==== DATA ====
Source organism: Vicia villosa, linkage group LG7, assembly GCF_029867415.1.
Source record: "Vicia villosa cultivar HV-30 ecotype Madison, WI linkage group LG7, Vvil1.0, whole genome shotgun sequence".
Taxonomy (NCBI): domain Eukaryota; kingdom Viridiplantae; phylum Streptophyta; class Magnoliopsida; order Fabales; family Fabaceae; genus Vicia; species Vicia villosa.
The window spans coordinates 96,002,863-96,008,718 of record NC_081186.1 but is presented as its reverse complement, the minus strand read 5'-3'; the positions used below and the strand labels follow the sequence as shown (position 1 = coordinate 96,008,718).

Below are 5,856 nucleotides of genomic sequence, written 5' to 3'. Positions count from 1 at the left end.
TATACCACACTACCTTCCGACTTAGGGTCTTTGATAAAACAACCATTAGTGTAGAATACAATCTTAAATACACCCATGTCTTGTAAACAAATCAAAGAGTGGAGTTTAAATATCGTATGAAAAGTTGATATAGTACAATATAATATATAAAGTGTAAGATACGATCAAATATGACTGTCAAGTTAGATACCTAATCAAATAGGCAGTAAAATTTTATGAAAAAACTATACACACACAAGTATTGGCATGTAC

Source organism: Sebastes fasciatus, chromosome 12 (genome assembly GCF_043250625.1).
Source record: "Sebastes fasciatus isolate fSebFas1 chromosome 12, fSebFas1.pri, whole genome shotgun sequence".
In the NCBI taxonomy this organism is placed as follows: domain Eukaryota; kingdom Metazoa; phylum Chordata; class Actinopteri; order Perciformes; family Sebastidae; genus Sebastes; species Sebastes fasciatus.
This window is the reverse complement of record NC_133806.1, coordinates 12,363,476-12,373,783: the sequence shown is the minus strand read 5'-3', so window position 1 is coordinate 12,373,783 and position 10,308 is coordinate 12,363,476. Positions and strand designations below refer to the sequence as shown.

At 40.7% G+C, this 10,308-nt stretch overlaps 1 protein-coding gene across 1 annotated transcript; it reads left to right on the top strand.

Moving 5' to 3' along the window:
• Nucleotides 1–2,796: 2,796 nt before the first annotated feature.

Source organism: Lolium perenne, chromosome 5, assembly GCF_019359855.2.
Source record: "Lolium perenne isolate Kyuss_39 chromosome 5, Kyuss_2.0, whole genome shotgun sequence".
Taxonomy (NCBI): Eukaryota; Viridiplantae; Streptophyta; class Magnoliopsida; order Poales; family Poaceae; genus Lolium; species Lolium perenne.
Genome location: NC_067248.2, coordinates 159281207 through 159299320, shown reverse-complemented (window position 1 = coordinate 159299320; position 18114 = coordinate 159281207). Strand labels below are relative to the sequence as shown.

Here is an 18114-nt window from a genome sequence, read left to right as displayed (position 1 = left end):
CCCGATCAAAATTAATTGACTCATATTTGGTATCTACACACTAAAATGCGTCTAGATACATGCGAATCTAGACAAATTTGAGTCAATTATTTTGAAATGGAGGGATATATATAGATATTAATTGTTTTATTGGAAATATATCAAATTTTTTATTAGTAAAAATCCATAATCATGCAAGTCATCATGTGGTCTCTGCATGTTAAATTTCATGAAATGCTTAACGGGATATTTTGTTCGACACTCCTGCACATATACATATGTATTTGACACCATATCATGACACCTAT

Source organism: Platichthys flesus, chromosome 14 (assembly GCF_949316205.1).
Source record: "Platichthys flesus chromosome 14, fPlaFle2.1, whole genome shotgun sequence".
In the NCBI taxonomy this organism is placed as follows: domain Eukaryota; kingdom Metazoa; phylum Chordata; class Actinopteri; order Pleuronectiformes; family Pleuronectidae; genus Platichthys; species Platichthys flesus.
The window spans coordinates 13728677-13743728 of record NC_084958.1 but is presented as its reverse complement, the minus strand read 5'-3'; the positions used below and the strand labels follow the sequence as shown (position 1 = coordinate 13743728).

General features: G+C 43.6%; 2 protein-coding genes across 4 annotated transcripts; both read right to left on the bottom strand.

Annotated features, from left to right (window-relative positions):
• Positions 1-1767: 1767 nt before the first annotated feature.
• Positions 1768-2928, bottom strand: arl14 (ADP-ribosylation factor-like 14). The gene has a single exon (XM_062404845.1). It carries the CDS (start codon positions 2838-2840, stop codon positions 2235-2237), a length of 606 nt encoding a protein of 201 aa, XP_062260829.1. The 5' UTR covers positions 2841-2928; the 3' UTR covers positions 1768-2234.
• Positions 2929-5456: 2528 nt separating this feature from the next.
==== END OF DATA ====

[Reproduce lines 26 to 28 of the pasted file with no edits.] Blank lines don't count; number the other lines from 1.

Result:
• Positions 1-1767: 1767 nt before the first annotated feature.
• Positions 1768-2928, bottom strand: arl14 (ADP-ribosylation factor-like 14). The gene has a single exon (XM_062404845.1). It carries the CDS (start codon positions 2838-2840, stop codon positions 2235-2237), a length of 606 nt encoding a protein of 201 aa, XP_062260829.1. The 5' UTR covers positions 2841-2928; the 3' UTR covers positions 1768-2234.
• Positions 2929-5456: 2528 nt separating this feature from the next.